by Kimberly Allen RN
Pulmonary valve stenosis or PVS is the second most commonly diagnosed congenital heart defect in the US. The pulmonary valve is the valve that opens to allow the deoxygenated blood to leave the heart and go to the lungs to be reoxygenated. PVS almost always develops while the fetus is in utero however, occasionally adults can develop it as a complication of some other illness. Children born with PVS have a defect on or near the pulmonary valve that decreases the blood flow to their lungs.
PVS develops because the valve doesn’t develop properly during fetal growth and development. Many children with PVS also have other congenital heart abnormalities though the exact cause is unknown. Many children born with PVS do not have any symptoms however, those born with sever PVS can have symptoms as newborns. Newborns with severe PVS will usually have a bluish tint to their skin , they’ll be lethargic and may go into circulatory shock. Usually if the PVS is severe enough to cause symptoms it is discovered shortly after birth however it may not be noticed until later in childhood. Symptoms that your child may demonstrate in childhood include the inability to tolerate physical activity, increased fatigue and rapid, heavy breathing. Some complain of chest pain and feeling like their heart is beating “funny”, which is usually palpitations and some children faint easily.
Mild cases of PVS usually doesn’t cause complications, however those with severe PVS can potentially develop numerous complications including arrhythmias and infections. Most children born with PVS will have some degree of arrhythmia, also known as an irregular heart beat. Usually these arrhythmias are mild and pose no problems unless the PVS is severe. Children born with problems with the heart structure are much more prone to bacterial infections called endocarditis. Endocarditis is an infection of the lining of the heart. Other potential problems include pumping issues which in turn can lead to heart failure. When there is severe PVS the heart has to pump harder to push the blood out into the blood vessel known as the pulmonary artery. This increases the pressure in the right ventricle causing the wall to thicken which then increases ventricular chamber. As this process progresses the heart weakens and stiffens. Once this happens heart failure begins. As the heart failure develops there will be swelling in the legs and abdomen, increased fatigue and shortness of breath.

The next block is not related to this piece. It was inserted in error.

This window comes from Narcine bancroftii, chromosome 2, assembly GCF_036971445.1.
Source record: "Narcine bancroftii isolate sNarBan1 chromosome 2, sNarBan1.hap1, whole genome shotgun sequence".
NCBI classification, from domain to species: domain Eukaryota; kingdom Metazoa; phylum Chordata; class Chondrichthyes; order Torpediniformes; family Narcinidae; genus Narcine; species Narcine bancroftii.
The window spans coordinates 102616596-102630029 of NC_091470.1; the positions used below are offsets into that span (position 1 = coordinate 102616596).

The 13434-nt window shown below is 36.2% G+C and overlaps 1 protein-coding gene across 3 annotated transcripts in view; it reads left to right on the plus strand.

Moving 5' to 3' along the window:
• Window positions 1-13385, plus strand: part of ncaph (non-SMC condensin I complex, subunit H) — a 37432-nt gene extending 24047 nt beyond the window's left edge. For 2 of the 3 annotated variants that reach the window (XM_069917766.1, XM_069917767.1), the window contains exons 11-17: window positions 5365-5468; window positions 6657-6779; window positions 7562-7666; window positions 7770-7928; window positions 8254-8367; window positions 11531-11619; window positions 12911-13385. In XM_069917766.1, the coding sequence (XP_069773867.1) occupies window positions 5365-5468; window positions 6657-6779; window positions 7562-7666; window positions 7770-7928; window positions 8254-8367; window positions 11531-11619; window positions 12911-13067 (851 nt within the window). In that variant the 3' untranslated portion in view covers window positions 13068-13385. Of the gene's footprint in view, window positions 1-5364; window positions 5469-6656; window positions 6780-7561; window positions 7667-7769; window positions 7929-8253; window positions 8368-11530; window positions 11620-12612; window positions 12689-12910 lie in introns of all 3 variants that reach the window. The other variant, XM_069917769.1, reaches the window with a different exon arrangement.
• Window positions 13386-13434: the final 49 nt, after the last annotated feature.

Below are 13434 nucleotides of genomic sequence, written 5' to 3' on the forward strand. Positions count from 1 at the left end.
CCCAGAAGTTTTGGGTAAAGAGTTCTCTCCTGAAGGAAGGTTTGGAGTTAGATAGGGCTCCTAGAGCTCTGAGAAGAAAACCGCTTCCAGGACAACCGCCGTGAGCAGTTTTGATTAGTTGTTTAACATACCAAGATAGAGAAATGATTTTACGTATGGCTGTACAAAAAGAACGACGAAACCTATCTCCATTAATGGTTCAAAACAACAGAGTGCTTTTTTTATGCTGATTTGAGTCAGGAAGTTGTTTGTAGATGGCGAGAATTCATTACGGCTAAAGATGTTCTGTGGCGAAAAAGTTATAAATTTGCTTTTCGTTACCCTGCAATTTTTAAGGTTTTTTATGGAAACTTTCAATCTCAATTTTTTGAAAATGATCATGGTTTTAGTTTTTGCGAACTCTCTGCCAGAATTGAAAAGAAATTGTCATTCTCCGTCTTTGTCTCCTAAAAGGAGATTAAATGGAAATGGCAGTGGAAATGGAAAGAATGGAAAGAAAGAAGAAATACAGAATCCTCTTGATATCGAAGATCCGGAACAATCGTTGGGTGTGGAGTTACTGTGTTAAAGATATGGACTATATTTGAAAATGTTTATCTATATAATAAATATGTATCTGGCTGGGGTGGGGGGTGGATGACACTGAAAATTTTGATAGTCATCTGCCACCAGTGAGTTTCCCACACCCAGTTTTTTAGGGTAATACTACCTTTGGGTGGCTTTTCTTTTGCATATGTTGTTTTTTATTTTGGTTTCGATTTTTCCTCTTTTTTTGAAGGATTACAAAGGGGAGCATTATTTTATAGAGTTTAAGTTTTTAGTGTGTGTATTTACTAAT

Treatment for PVS depends on the severity of the stenosis. If the PVS is mild and there are no symptoms no treatment may be necessary. However, your Dr will want to monitor your child for any changes. In more severe cases of PVS surgery may be needed to repair the stenosisl There are two options available, balloon valvuloplasty using a cardiac catheter or open heart surgery. Both options are not viable in every situation. In order to decide which method of treatment is best for your child the Dr will need to know the severity and location of the stenosis. If the stenosis. If the stenosis is above or below the pulmonary valve balloon valvuloplasty is not an option that is available and open heart surgery is the only viable option for repairing and/or replacing the valve. The potential for complications is greater and the recovery time is much longer with open heart surgery than with cardiac catheterization, however, cardiac catheterization is not always the best option.
Research and become knowledgeable about your child’s illness so that when you sit with your childs Dr to discuss treatment you can ask questions and make an informed decision.
Kimberly Allen is a registered nurse with an AND in nursing. She has worked in ACF, LCF and psychiatric facilities, although she spent most of her career as a home health expert. She is now a regular contributor to HealthAndFitnessTalk.com, dispensing advice and knowledge about medical issues and questions. You can reach her with any comments or questions at email@example.com.